By Manie Bosman
“We’re behind on production and now this – how could he do such a stupid thing? He knew the safety procedures and that he was not supposed to touch the conveyor belt while it was still running. There’ll be hell to pay when he returns from the hospital!”
Brian Maxwell is fuming with anger – he is the production manager at a large smelter plant and one of his team members has just sustained a serious injury when his hand was caught in the conveyor belt as he was trying to remove debris without locking out (switching the system off). “We’ve spent thousands on developing operational procedures for this task and they’ve all been through the training. What else can we do to get idiots like this to work safely?”
Times Have Changed but Safety Management Hasn’t
What Brian doesn’t realize is that there is a serious flaw in how his company – and many others – thinks about safety. They religiously rely on procedures, structures and processes – some of which date back to the beginning of the Industrial Revolution – and then they’re surprised when people fail to comply in a 21st Century workplace which has changed quite a bit (understatement) from the days when George IV was ruling Britain, slavery was still rampant and the United States comprised 24 states.
They’re forever trying to engineer better systems and they spend millions trying to educate and train people to understand and use these systems. When that fails as it often does they try to enforce compliance with strict disciplinary and punitive actions.
What they really fail to understand is that safety starts with people and that people at all levels – and leaders in particular – are struggling to cope with the challenges of the world we live and work in today.
On the one hand there’s the challenge of the external environment, which is now characterized by constant and exponential change; information overload; uncertainty; and increased complexity. On the other hand, we also suffer from a challenge in terms of our internal capacity. Genetically the human brain has not change much in 50 000 years, so our “cavemen”-brains are fraught to keep up with the demands of the complex, fast-paced, ever-changing 21st Century workplace.
To create sustainable safety cultures in this new environment we need to change people’s behaviour – NOT by merely focusing on the behaviour itself but by also understanding and managing the neural processes in the brain that precedes and leads to that behaviour.
Recent research in neuroscience provides new possibilities for how this could be achieved. Two findings are of particular importance to leaders and organizations that want to create safety cultures where people are able to work safely and productively not because they fear retribution but because the organizational culture is conducive to optimal performance.
1st Key Finding from Neuroscience: Threats and Rewards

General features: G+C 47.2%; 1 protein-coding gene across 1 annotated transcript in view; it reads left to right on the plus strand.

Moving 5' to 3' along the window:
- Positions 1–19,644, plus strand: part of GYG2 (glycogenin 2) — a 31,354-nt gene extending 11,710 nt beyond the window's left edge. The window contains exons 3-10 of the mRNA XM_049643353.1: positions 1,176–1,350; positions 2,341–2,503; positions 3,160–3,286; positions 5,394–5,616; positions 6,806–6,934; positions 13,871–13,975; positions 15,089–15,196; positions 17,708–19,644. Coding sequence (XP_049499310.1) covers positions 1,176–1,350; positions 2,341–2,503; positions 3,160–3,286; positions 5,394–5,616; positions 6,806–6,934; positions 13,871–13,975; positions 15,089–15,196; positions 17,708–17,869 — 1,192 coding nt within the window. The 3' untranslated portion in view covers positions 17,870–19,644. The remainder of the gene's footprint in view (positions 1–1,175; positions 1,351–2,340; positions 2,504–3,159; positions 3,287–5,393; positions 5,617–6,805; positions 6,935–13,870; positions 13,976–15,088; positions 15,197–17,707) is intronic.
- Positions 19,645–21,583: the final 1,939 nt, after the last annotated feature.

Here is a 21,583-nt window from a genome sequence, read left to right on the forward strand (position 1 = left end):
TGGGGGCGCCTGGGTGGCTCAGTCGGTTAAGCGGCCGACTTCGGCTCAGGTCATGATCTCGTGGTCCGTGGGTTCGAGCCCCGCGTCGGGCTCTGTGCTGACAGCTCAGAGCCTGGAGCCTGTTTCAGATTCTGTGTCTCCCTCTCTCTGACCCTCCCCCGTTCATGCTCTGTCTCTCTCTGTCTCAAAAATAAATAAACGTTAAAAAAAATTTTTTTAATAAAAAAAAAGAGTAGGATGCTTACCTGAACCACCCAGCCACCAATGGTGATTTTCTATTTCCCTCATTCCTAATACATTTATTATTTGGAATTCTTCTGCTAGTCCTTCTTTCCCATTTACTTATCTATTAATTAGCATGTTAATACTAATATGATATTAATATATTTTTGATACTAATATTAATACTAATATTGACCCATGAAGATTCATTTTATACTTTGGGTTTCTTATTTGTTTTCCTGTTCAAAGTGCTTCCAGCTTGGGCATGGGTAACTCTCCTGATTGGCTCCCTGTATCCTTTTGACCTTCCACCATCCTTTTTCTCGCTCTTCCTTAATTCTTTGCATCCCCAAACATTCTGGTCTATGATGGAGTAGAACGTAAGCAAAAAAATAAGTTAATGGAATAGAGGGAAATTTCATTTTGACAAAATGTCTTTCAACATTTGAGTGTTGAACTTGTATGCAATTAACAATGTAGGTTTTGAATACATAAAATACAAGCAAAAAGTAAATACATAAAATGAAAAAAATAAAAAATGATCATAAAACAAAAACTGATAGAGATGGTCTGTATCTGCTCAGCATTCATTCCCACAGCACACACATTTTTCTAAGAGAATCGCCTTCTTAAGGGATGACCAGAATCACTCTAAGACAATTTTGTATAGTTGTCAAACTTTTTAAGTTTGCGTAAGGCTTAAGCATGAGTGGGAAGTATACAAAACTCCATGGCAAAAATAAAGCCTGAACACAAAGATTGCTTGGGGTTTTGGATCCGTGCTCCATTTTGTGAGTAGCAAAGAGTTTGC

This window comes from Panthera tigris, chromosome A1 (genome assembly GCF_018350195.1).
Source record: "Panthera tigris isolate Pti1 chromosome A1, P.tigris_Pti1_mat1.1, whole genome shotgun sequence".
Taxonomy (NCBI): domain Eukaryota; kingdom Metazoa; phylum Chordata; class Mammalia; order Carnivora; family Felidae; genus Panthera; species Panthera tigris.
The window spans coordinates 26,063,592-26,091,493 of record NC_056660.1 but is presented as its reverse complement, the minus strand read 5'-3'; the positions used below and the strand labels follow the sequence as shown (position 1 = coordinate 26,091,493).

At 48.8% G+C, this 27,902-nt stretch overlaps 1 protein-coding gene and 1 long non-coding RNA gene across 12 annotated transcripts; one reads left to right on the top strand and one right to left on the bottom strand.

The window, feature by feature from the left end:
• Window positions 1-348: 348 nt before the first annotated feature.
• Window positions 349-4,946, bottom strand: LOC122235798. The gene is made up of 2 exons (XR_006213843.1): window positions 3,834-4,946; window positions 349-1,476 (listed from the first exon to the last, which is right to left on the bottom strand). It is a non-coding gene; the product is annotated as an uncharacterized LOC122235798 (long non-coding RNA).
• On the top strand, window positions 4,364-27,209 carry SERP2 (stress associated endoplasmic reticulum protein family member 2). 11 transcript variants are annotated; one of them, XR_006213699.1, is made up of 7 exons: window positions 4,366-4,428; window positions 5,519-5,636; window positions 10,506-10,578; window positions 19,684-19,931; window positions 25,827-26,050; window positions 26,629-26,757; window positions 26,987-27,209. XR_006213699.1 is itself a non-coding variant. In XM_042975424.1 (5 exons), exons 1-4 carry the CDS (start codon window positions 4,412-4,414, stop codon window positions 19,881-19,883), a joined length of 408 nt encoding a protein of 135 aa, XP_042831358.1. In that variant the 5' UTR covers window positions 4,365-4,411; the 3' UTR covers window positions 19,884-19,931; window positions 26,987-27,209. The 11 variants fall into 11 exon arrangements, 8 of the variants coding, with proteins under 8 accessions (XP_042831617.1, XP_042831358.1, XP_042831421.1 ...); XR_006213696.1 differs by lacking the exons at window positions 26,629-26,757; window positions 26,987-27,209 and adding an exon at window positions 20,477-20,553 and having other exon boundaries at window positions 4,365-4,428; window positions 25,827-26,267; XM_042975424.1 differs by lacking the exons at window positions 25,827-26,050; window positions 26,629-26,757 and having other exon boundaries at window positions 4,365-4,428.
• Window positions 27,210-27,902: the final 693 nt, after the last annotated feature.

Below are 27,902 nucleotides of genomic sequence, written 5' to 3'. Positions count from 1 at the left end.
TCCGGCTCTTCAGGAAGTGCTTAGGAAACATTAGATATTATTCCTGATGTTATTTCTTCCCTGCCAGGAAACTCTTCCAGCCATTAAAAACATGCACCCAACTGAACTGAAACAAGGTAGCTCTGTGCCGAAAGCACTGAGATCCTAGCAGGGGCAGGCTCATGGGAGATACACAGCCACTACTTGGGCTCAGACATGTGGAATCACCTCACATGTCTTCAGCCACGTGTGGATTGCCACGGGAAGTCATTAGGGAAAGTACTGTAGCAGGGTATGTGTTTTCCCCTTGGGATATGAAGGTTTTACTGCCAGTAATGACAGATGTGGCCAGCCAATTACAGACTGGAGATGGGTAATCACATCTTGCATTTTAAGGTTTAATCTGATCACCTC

The first of these findings (based on a large number of studies) shows that the key driving principle of the human brain is “threats and rewards”. This means that just as in the old Cavemen-days, more than anything else, our brains want to keep us alive. It is therefore constantly scanning the environment (using all our senses) for anything it might perceive as a threat or a reward.
When a reward is detected (food, shelter, money, etc.), it triggers an automated neural process that drives us towards that reward. Among other things, being in the “reward state” also enables us to function at our best (e.g. improved creativity; better judgment; enhanced neural memory; effective decision-making; better communication; etc.).
When a threat is detected (predator, attacker, etc.) the opposite happens as the brain immediately allocates fewer resources to the prefrontal cortex – its “executive center” where conscious thought takes place. In a fraction of a second, the brain’s limbic system (the amygdala in particular) activates the sympathetic nervous system which causes a release of hormones such as adrenaline and noradrenaline which ‘supercharges’ us to either fight or flee for survival. As part of this process the heart rate and blood pressure increases, breathing accelerates, pupils dilate and small blood vessels in many parts of the body is constricted to force more blood into the larger muscles for better physical performance. In this way the body is primed for action and we are now able to run faster, jump higher and endure more pain.
This is all good and well when your survival is at stake and you have to run away from a Sabre-tooth tiger or defend yourself against an aggressor from a rival clan. However, going into fight-or-flight mode becomes a potentially serious hazard when it happens in the workplace, as it comes at a considerable price.
2nd Key Finding from Neuroscience: The Brain is a Social Organ
Exactly how costly this could be become clearer if we understand the second key finding from social neuroscience. A large body of research shows that the same automated neural responses which are activated when we face a physical threat such as the Sable-Tooth tiger or attacker, are also activated in social situations.
Your brain is not only constantly scanning the physical environment for possible threats, it is also closely monitoring the social environment – wherever you are interacting with other people. So whether you’re enjoying supper with the family, strolling through the mall, working out at the gym or trying to hold your own during a meeting at work – the behaviour of those around you is closely scrutinized and any perceived threat can trigger the fight-or-flight response in your brain.
When a social threat (aggression, humiliation, rejection, embarrassment, etc.) is detected, your ability to perform even simple routine actions – not to mention perform at your best when something goes wrong – is disrupted. While your body is now primed to fight or flee, your stressed and undernourished prefrontal cortex goes into neural “limp mode”. This means that your ability to focus, solve problems, make decisions, think creatively, memorize information, remember, understand consequences, communicate effectively, collaborate with others, cope with adversity and challenges, correctly interpret people’s behaviour, inhibit impulses and discern between right and wrong, can become severely impaired.